The Mad King

By Edgar Rice Burroughs

Page 132

attempt to have audience with the king.

"Risk anything," he instructed the officer to whom he had entrusted
the mission. "Submit, if necessary, to the humiliation of seeking an
Austrian pass through the lines to the castle. See the king at any
cost and deliver this message to him and to him alone and secretly.
Tell him my fears, and that if I do not have word from him within
twenty-four hours I shall assume that he is indeed a prisoner.

"I shall then direct the mobilization of the army and take such
steps as seem fit to rescue him and drive the invaders from the soil
of Lutha. If you do not return I shall understand that you are held
prisoner by the Austrians and that my worst fears have been

But Prince Ludwig was one who believed in being forehanded and so it
happened that the orders for the mobilization of the army of Lutha
were issued within fifteen minutes of his return to Lustadt. It
would do no harm, thought the old man, with a grim smile, to get
things well under way a day ahead of time. This accomplished, he
summoned the Serbian minister, with what purpose and to what effect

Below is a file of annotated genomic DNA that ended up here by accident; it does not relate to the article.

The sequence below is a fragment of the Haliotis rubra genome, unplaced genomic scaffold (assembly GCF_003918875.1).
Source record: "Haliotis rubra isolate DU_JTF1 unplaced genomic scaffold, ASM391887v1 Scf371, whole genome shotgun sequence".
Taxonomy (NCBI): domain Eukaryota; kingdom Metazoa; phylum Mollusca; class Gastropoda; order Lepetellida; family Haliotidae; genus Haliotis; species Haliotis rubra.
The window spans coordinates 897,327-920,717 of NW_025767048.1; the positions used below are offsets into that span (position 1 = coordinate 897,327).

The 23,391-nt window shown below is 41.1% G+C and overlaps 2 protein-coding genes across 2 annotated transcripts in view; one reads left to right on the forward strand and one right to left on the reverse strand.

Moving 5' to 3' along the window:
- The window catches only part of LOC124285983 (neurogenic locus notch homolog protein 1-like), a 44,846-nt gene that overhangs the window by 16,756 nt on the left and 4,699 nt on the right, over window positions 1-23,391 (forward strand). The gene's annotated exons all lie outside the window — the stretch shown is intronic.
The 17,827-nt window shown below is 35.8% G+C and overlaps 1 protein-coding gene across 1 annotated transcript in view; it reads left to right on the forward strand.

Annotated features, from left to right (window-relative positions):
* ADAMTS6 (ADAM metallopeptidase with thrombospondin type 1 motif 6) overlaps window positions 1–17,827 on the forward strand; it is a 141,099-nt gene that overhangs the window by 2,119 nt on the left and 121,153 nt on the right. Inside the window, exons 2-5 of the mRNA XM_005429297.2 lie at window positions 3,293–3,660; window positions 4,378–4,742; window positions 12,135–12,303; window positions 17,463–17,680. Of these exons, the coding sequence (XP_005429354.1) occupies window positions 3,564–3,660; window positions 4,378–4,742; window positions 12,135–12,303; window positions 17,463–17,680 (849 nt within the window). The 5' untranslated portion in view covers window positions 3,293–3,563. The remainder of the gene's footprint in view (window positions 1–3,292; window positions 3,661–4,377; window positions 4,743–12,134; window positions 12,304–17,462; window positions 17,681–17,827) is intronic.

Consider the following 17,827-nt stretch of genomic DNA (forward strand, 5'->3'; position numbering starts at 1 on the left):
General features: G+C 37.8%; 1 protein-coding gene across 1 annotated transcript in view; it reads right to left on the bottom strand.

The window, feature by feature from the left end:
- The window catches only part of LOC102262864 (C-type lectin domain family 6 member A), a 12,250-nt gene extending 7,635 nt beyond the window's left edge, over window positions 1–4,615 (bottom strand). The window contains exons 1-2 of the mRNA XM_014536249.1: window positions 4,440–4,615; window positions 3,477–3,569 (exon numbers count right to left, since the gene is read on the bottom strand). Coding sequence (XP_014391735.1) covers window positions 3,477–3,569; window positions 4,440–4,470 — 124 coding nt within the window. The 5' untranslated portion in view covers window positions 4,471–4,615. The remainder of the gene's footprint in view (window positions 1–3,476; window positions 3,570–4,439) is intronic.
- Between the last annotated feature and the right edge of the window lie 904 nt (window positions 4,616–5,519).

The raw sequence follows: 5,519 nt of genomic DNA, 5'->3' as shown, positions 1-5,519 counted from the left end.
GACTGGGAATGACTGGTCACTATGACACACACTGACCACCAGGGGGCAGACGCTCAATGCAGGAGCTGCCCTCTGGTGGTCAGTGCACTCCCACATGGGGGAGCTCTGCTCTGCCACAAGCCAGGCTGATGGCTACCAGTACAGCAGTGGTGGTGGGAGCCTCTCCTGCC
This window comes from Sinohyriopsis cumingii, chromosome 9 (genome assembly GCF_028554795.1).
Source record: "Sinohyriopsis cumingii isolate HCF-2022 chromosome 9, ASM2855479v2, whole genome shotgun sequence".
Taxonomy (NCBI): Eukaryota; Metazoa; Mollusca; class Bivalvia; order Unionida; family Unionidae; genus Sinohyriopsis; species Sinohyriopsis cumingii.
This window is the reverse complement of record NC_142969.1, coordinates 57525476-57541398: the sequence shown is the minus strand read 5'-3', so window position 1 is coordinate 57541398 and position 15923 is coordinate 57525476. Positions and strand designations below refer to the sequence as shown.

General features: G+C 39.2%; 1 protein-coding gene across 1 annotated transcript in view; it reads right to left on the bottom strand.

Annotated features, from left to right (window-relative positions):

became historically evident several days later. When, after
twenty-four hours' absence, his aide had not returned from Blentz,
the chancellor had no regrets for his forehandedness.

In the castle of Peter of Blentz the king of Lutha was being
entertained royally. He was told nothing of the attempt of his
chancellor to see him, nor did he know that a messenger from Prince
von der Tann was being held a prisoner in the camp of the Austrians
in the village. He was surrounded by the creatures of Prince Peter
and by Peter's staunch allies, the Austrian minister and the
Austrian officers attached to the expeditionary force occupying the
town. They told him that they had positive information that the
Serbians already had crossed the frontier into Lutha, and that the
presence of the Austrian troops was purely for the protection of

It was not until the morning following the rebuff of Prince von der
Tann that Peter of Blentz, Count Zellerndorf and Maenck heard of the
occurrence. They were chagrined by the accident, for they were not
ready to deliver their final stroke. The young officer of the guard
had, of course, but followed his instructions--who would have
thought that old Von der Tann would come to Blentz! That he
suspected their motives seemed apparent, and now that his rebuff at
the gates had aroused his ire and, doubtless, crystallized his
suspicions, they

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